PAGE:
“I don’t care if it hurts, I want to have control”. No, it’s not Christian Grey, it’s Thom Yorke, lead singer of Radiohead in their (worryingly sadistic) smash hit Creep. If I say Radiohead, that will probably be the first song which comes into your mind, with 105,682,500 Spotify streams and counting (to put this into perspective, that’s 30 million more than Jessie J’s irrepressible “Domino”, but three times fewer than her (absolute banger) “Bang Bang”).
Funnily enough, Creep is rarely played; it’s barely been performed this century – most recently at Reading 2009. So here’s the question – why don’t Radiohead play Creep?
Maybe it’s because Creep is just too good a song, one containing moments of lyrical genius like Yorke’s foray into sadism mentioned above, and, “She run run run run…Run…”. It’s like listening to Dylan.
Indie singer/songwriter Frank Turner has a theory –bands are “not just artists”, they can’t play whatever they want at their shows – they’re there to entertain too, and Radiohead just don’t accept that. Instead, like David Cameron forcing John Whittingdale to tone down the BBC White Paper, they deny the fans the thing they so angrily desire. According to Turner, it’s “petty” – especially when fans at shows have shelled out £40 a ticket to see their favourite songs. Turner will keep on playing songs from across his career at his shows.
He raises an interesting issue, for when bands and artists get successful, the makeup of audiences at gigs changes. It’s no longer just the faithful who follow every release, know every B-side; but it’s also the casual punters who have heard the single on the radio. A dilemma occurs – to continue playing for the diehards, or to do the populist deed, shut up, and play the hits.
In truth it’s difficult to strike the right balance. You could do a Springsteen and play for three hours, but there’s a point at which a gig becomes just too long. You could do a Muse and tour in clubs, playing only deep cuts, but these venues are so small it’s very difficult for fans to get tickets. Coldplay’s solution on their current tour is a request slot, which seems a simple way of allowing one lucky fan to hear their favourite song. But it’s arguably an insubstantial bone tossed to fans who want to hear their earlier songs in a set filled with recent singles.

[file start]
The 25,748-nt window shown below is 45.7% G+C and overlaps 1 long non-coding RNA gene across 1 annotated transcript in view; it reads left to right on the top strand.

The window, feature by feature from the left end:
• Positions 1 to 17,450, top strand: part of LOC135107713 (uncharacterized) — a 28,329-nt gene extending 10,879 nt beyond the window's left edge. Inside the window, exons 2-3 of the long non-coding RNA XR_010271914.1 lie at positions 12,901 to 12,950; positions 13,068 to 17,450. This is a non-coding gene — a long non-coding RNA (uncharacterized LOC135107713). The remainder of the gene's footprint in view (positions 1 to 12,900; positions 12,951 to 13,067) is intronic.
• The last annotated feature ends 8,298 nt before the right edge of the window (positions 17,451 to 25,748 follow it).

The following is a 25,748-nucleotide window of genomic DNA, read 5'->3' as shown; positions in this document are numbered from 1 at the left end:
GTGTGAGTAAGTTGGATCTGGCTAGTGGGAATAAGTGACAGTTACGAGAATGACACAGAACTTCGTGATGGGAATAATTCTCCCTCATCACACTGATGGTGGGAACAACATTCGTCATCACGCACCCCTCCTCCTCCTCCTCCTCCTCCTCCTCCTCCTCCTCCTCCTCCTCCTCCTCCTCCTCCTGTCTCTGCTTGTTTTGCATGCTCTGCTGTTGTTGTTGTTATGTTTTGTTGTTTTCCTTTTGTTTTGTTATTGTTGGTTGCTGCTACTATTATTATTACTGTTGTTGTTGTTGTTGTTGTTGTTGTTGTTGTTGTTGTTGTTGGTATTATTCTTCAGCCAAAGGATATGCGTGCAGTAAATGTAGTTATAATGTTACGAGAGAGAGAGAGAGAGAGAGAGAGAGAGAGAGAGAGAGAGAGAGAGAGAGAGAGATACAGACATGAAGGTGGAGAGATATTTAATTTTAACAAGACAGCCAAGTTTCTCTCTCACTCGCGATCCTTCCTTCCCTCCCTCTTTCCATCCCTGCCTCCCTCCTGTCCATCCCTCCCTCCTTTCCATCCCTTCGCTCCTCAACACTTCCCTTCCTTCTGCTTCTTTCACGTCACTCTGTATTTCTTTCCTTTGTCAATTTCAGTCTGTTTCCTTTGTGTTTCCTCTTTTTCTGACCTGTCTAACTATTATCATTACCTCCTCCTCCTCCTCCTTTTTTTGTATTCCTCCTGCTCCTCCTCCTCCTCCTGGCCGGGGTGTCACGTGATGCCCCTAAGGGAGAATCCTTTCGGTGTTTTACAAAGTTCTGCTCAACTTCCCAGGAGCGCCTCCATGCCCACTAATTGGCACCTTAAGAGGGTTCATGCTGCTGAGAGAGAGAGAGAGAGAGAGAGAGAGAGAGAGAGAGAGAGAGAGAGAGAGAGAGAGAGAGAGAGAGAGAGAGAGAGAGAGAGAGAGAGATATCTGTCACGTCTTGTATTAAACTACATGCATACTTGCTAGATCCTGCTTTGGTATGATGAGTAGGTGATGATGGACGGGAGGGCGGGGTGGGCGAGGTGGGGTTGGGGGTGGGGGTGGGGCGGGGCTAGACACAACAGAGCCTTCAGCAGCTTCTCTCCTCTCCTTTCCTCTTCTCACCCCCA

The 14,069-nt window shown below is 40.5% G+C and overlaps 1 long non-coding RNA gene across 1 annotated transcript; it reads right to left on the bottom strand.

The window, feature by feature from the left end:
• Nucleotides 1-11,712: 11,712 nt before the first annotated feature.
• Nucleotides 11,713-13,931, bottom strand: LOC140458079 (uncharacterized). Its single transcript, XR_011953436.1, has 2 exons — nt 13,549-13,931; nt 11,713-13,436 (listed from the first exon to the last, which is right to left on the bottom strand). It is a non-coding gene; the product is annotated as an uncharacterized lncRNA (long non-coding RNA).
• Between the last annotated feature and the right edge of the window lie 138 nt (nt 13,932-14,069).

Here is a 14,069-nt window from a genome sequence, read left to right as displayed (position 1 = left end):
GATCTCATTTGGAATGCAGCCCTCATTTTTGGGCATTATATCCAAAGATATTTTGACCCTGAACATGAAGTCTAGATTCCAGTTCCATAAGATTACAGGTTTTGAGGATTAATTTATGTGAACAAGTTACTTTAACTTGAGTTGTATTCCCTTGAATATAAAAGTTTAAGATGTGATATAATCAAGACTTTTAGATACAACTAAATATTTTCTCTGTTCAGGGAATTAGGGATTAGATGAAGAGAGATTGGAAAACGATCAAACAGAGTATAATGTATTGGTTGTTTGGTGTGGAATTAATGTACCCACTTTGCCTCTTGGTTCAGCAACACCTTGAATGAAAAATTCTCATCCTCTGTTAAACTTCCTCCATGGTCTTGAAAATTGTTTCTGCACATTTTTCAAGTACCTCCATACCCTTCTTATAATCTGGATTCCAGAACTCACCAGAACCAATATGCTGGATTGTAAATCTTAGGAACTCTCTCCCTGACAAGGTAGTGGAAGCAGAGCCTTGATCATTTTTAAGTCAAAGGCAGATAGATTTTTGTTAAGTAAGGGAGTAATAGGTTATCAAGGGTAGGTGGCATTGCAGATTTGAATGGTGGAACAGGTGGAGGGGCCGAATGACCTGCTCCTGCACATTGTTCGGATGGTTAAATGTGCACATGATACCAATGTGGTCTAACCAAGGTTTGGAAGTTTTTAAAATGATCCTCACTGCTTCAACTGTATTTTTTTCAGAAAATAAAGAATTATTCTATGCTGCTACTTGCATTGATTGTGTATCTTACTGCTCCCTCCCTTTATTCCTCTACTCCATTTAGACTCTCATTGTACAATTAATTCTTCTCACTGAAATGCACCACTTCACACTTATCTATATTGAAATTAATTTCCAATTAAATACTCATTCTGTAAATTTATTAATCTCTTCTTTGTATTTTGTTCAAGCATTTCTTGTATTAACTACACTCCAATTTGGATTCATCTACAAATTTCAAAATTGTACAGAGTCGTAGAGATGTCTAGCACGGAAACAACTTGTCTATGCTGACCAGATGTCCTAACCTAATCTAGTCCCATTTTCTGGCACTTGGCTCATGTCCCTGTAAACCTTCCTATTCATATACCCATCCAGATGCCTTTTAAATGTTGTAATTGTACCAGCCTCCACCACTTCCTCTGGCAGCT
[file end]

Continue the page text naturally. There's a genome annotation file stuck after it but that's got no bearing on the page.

At heart, Turner’s comments demand a discussion about the relationship between an artist and their art. Should a band play whatever the hell they like just to prove a point? Or should they bow to the will of the crowd, playing only their most successful songs? I can’t claim to make much insightful comment here, but I have an alternative theory:
You see, when you look at the songs Radiohead play, they’re not really averse to playing their best know songs at all. In their most recent shows they played songs spanning over twenty years of their career, including chart hits like Paranoid Android, Karma Police, and My Iron Lung. Interestingly, the latter was the single released following Creep, and disparages it as “a total waste of time”.
Here’s the theory: Radiohead loved playing Creep. And then it hit the big time. So they did what all good wannabe hipsters do – they decided Creep wasn’t cool anymore.
Radiohead are like the 35 Labour MPs who nominated Jeremy Corbyn to enter the Labour leadership contest. They thought he/it wouldn’t make much impact, but they loved him/Creep, and thought his opinion/its derivative chord structure should be out there. Four months on, and it was a grass roots hit – what are they to do? They get cold feet – Jeremy/Creep is a bit too cool now. So they turn their back, despite a massive popular mandate/excellent chart performance.
Frankly, this is a cop out; these MPs should stick by their earlier judgement. And so should Radiohead. Creep is a brilliant song, and even if at the time Radiohead felt self conscious about its success despite its angst-filled teenage nature, it now seems like just the first small step in the career of a great band. Come on Radiohead. Play Creep. You know we want you to.